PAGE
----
DANCE REVIEW : ABT Triumphs With New Morris Ballet

Times Music/Dance Critic

Last summer, the mighty New York City Ballet bumbled and stumbled through a ridiculously ambitious, hyper-trendy, much ballyhooed, empty-headed festival of modern dance that was supposed to celebrate American music. The costs were high, the standards low.

Meanwhile, American Ballet Theatre quietly went about its business as usual. On May 31, however, the business turned out to be very unusual. That night, Mark Morris introduced a quintessentially American ballet created very specifically for this company: “Drink to Me Only With Thine Eyes.” It succeeded--no, triumphed--in just about every area where the fancy folks next door at Lincoln Center had failed.

Wednesday night, rebounding from a lackluster opening night, Mikhail Baryshnikov & Company brought the piece to the Orange County Performing Arts Center. Triumph struck again.

Morris wasn’t around. Silly America has already lost him to Belgium.


The cast didn’t exactly duplicate that of the premiere. Baryshnikov isn’t dancing these days. Martine van Hamel graces the injured list. Julio Bocca and Robert Hill have left the company. Susan Jaffe was preoccupied with her new swan feathers.

Somehow none of this mattered. Morris has written a marvelously quirky set of love poems to dancers and, crucially, to the art of dance. It is an ensemble piece. All it needs is wit, bravado, technique, intelligence, discipline, nerves, charm, focus, energy, suavity and musicality in depth. The company mustered all of the above--and in glowing abundance, thank you.

“Drink to Me” is predicated on the impetus of 13 etudes by Virgil Thomson. The sentiment is tough. The excellent pianist, Michael Boriskin, is stationed center stage.

The introductory image--one of many repeated motives--reveals a man crossing the empty set while carrying a woman over his head. She is inert, stiff, a possible mannequin and potential sylph. Ultimately, the two do little. But they do return at key moments, providing the illumination of punctuation and embellishment.


Morris likes to play with ambiguity, likes to tease the viewer with unfulfilled expectations. He sets up ideas only to abandon them in mid-thought. He starts a potentially familiar phrase one way, ends it another. He savors Thomson’s gentle dissonances, consciously jerking a rhythm or juggling a beat or stressing an inner voice.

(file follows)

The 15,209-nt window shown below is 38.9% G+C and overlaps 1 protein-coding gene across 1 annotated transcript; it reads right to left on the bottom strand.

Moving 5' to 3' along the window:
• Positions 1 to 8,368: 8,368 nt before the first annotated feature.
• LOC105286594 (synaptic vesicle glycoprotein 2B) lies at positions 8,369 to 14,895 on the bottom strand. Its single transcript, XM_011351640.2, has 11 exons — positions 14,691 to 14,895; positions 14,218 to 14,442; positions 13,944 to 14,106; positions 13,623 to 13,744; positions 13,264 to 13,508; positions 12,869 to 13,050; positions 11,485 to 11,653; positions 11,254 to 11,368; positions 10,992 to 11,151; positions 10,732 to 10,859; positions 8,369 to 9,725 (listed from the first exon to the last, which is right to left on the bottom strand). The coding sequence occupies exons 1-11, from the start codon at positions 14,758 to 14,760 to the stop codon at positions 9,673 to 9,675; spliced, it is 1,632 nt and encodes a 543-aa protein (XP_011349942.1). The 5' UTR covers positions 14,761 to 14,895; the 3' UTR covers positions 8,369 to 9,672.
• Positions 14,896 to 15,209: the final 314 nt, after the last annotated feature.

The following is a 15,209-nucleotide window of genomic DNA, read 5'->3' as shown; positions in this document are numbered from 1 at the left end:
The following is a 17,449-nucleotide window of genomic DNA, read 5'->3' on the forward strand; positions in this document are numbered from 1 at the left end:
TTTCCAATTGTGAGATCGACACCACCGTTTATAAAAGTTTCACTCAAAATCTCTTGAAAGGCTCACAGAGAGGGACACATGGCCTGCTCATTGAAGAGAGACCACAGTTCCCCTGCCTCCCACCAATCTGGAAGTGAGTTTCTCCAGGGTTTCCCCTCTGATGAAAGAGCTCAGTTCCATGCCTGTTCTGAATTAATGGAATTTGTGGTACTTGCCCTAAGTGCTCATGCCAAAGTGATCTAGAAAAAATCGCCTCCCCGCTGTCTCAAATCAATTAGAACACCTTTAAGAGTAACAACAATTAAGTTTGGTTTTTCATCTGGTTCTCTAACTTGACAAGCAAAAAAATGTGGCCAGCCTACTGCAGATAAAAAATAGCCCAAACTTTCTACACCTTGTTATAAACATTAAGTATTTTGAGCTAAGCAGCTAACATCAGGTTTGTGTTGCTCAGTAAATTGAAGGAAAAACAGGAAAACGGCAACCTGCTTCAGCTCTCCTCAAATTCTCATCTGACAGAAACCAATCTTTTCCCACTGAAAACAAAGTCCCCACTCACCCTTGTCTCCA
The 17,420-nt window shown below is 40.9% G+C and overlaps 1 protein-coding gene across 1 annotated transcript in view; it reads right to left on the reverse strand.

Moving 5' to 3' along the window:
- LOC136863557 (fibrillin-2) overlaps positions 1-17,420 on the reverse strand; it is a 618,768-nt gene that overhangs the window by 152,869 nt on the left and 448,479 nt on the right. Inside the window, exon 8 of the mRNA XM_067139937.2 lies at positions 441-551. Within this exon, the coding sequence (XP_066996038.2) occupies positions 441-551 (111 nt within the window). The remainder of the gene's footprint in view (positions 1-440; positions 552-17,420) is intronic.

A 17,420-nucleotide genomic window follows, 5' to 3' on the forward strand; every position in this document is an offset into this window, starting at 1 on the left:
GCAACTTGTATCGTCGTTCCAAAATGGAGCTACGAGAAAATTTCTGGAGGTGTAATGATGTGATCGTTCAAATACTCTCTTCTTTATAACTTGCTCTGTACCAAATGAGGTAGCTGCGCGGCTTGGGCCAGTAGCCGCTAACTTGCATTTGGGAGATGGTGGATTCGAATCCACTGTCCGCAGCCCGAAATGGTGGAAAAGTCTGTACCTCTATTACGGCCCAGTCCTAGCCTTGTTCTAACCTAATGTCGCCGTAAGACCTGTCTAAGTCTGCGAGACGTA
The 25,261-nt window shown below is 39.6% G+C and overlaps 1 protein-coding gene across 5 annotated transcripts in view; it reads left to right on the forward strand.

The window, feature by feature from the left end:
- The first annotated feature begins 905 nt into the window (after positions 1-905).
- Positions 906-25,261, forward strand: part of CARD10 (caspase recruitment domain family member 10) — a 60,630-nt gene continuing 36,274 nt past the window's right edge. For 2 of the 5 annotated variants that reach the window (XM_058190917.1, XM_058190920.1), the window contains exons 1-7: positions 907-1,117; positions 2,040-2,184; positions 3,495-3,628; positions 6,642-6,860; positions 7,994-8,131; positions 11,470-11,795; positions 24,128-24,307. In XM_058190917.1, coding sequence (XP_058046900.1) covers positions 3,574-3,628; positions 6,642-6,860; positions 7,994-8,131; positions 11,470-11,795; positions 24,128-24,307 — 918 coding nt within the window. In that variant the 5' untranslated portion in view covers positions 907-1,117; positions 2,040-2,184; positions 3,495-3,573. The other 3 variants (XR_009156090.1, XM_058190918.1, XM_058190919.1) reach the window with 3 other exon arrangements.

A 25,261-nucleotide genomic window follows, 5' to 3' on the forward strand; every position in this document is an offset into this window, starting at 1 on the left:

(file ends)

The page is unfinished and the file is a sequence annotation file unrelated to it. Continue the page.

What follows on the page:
He didn’t invent every element in his highly inventive vocabulary. Reverentially, he cites the cheeky bravura of Twyla Tharp here, the guileless disorientation of Merce Cunningham there. He also quotes, and distorts, the lofty academic rituals of classical ballet everywhere. The perky fusion of these disparities, however, remains emphatically, refreshingly his.

“Drink to Me” pretends to be simple. It isn’t.

The dancers--a baker’s dozen on this occasion--wear practice uniforms. But they are ultra-elegant, spiffy white uniforms designed by the ubiquitous Santo Loquasto.


The maneuvers are fragmentary. But they can be excruciatingly difficult.

The structure looks primitive. But it evolves in convoluted permutations.

The dynamic range seems concerned with extremes. But as the exposition progresses, the focus accommodates many subtle gradations.

As is his wont, Morris ignores customary sex roles. He allows men and women both to be heroic, both to be delicate. He deals in universal gestures, ventures occasional in-jokes and always manages to sustain a consistent stylistic tone. He is affectionate, even when he mocks.


Most important, he makes his dancers look good. The well-matched, democratic ensemble on Tuesday enlisted only one official principal (Leslie Browne). Nevertheless, it attested to the exceptional strength of several artists currently ranked as soloist (most notably Cynthia Anderson, Kathleen Moore, Wes Chapman, Ethan Brown) and to the promise of some still languishing in the corps (Carld Jonassaint, Robert Wallace).

The two other components of the bill were familiar. One component proved too familiar.

“Les Sylphides,” which served as the lovely, antique centerpiece, was exquisitely dominated by Marianna Tcherkassky in the mazurka and pas de deux. Julie Kent, another corps dancer, exuded enough willowy serenity in the prelude to justify her recent (fleeting) prominence on the silver screen. In his local debut, Guillaume Graffin of Monte Carlo suggested that he could be a useful, even noble, cavalier to have around.

The evening closed with yet another performance of Leonide Massine’s “Gaite Parisienne” as danced by the costumes of Christian Lacroix. Some people just can’t get enough of a bad thing. This viewer could, and had the night before.